Role playing games are usually games of cooperation and collaborative storytelling. This game isn’t one of them. Killspolosion is a competitive player versus player RPG where there is only one rule: fight to live. It is a rules light game that supports a variety of genres and rule sets. It was created using the ransom model.
In this thread on the Something Awful Forums (I start posting on page 4), I’ve been throwing out random ideas for various RPGs. I thought I would collect all the ones I’ve written so far. Some good, some bad. Which ones do you like?
- a post apocalytpic utopian community powered by zombies on treadmills
- shrunken alligator’s head grants wishes but only Florida related wishes
- alternate reality game that thousands of nerds play in world wide is in fact, not related to the latest NIN album, but is run by a few bored vampires. They embrace the first five people to solve the last puzzle.
- The resurrection spell is a massive social controversy similar to abortion in America. Anti-life activists assassinate priests who raise adventurers from the dead.
- Cthulhu mythos cultist embeds occult knowledge in fonts. The space between letters forms Aklo runes and when certain sentences are typed out in these fonts, they form spells that summon hungry monsters.
- African militias weaponize dragons with great effect. A rebel group in Nigeria led by someone like Henry Okah takes over oil production and demand more favorable terms from the West.
- New meaning to the word twink: in a D&D-style fantasy world, adventuring/dungeoneering is a sexual fetish for ultra rich old perverts. They outfit pretty young mercenaries and wizards to fetch rare artifacts from remote corners of the world – but all the magical items have scrying devices so the pervs can watch the adventurers hack oozes and squirm through tight corridors.
- a few teenagers find a buried alien artifact – ipod sized supercomputer with self-replicating nano fabricators. The geek figures it out first and builds high tech battle armor for himself and his friends to fight crime and protect the world from evil aliens. Twist comes when the geek realizes there’s too much work for him and his friends. Recruits several hundred 4channers/Anon members and gives them an identical suit of battle armor. They set up a system of watches so that there’s always one on duty at all times. The world is now protected by anarchist geeks with alien hypertech but everyone thinks there is only one. Alternatively they fight scientologists who use Xenu derived alien tech to try and dominate the world – Anonymous geeks die in battle but there’s always more teens ready to fight and die for the lulz.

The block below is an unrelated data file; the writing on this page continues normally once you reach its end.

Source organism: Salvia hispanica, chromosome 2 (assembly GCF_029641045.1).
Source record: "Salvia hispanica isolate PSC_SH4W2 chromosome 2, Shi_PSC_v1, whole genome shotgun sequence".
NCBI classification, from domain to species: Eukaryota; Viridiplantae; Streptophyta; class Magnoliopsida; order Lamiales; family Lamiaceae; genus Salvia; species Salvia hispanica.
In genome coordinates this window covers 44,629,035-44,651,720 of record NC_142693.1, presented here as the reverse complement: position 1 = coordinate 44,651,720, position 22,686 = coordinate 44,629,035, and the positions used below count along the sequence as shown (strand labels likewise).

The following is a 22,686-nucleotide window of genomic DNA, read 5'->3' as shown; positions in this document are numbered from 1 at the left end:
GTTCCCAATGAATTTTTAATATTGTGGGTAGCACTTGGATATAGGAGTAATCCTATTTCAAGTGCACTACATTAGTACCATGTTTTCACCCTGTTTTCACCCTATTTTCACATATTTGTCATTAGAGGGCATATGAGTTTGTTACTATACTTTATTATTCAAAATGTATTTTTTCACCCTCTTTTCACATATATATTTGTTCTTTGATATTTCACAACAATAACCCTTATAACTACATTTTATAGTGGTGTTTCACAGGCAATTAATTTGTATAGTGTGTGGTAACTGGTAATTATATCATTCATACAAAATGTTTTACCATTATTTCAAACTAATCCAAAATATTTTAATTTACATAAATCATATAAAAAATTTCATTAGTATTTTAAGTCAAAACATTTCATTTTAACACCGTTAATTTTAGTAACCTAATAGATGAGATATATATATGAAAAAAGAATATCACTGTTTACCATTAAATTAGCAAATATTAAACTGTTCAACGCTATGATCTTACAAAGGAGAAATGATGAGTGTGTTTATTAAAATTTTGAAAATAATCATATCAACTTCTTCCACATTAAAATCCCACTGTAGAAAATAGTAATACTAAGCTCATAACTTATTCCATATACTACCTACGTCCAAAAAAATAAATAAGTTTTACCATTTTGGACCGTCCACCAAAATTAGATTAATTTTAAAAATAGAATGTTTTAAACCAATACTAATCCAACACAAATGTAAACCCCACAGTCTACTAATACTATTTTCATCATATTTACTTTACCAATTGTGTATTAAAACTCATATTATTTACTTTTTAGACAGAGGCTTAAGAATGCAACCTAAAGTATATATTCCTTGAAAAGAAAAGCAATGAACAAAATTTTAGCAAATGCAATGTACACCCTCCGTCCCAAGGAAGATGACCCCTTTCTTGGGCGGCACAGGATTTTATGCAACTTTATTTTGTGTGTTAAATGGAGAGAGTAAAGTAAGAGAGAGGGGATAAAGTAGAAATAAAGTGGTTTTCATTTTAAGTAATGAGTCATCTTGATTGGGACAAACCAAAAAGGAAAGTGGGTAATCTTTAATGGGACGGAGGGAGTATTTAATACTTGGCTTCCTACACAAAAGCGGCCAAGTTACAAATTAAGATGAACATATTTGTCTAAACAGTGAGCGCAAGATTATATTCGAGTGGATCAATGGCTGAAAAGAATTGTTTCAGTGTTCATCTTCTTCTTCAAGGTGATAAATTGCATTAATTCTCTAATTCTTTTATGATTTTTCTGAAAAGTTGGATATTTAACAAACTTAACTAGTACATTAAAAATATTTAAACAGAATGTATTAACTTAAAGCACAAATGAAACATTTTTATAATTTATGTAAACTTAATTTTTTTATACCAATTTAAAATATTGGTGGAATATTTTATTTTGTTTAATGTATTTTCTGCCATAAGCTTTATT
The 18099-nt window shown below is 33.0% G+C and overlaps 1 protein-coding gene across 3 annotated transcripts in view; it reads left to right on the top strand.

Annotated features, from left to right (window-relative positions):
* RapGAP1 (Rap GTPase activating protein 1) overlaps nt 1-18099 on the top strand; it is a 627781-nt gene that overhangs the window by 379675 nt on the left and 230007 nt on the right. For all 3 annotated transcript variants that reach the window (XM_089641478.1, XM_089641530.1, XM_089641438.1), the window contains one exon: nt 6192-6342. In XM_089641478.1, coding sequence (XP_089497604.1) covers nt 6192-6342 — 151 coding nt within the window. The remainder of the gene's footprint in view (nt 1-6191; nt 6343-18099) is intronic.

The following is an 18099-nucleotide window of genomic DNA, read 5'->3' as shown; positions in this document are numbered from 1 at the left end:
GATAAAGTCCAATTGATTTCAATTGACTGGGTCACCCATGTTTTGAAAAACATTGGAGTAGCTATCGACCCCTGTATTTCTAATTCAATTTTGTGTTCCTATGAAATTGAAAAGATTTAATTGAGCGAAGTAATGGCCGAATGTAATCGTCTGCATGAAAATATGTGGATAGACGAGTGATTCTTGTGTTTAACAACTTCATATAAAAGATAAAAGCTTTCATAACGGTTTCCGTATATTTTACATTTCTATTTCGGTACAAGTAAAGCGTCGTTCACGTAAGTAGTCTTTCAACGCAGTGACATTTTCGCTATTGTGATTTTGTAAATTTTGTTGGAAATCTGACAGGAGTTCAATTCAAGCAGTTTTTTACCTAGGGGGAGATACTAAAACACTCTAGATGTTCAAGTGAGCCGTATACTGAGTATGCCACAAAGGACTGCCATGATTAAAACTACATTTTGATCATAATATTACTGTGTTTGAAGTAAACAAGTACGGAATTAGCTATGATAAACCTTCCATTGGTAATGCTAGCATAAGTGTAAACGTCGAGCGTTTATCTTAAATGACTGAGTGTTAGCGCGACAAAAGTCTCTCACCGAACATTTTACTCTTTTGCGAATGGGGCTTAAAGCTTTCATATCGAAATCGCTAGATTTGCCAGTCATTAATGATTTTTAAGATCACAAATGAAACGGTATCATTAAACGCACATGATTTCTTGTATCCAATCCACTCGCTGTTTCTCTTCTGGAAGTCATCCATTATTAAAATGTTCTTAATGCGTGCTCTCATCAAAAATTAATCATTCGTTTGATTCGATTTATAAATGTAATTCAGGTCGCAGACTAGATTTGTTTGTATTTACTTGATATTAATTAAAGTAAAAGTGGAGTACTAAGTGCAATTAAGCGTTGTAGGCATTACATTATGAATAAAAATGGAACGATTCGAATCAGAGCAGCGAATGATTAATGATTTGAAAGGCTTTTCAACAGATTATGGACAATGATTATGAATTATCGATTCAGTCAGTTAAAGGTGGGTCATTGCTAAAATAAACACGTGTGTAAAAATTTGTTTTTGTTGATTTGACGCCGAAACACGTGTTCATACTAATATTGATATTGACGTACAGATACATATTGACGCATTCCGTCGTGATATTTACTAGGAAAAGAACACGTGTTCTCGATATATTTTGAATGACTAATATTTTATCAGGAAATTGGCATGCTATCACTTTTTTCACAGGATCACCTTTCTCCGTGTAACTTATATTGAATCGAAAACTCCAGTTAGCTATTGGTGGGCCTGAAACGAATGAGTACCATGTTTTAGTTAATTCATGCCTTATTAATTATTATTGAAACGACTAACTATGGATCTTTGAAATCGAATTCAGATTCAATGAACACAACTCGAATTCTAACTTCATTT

- Meat packing companies frequently hire immigrants to work in the slaughterhouses as they can’t get citizens to work in the plants. One slaughterhouse hires a southeast Asian immigrant, from the tcho-tcho tribe. He does well at his new job and sends a letter to his tribe explaining he can get all of them jobs at the slaughterhouse. That’s when the tribal shaman and priest of Shub-Nigguruth decides to immigrate to America. Within months, the slaughterhouse becomes a hidden bastion of the cult, as they breed living cattle with horrific monsters and raise horrid undead guardians from grafted flesh sculptures of various creatures.
On May 22, I released a free 61 page 4th edition Dungeons and Dragons campaign setting entitled the New World as a PDF. It’s over 22,000 words; features original art from four talented artists and did not cost me a dime to produce. I also made over $520 from creating it but I wasn’t paid by a RPG publisher. Instead, fans of the New World donated the entire sum using fundable.com so I could get paid for my work and release the PDF for free. This is the ransom model, pioneered by Greg Stolze.
Other tabletop game designers have used the model to finance their work, but they were typically well known in the community and the products they put out through a ransom had a good reputation. For example, Dennis Detwiller co-created Delta Green, an award winning Call of Cthulhu campaign setting. So when he set up ransoms to pay for several Delta Green scenarios, fans had a good idea of what they would get. However, the New World has no publication history. It only began as an informal set of notes for my weekly D&D game. The only reason anyone was willing to pay into the New World ransom or even knew about the campaign was through my podcast.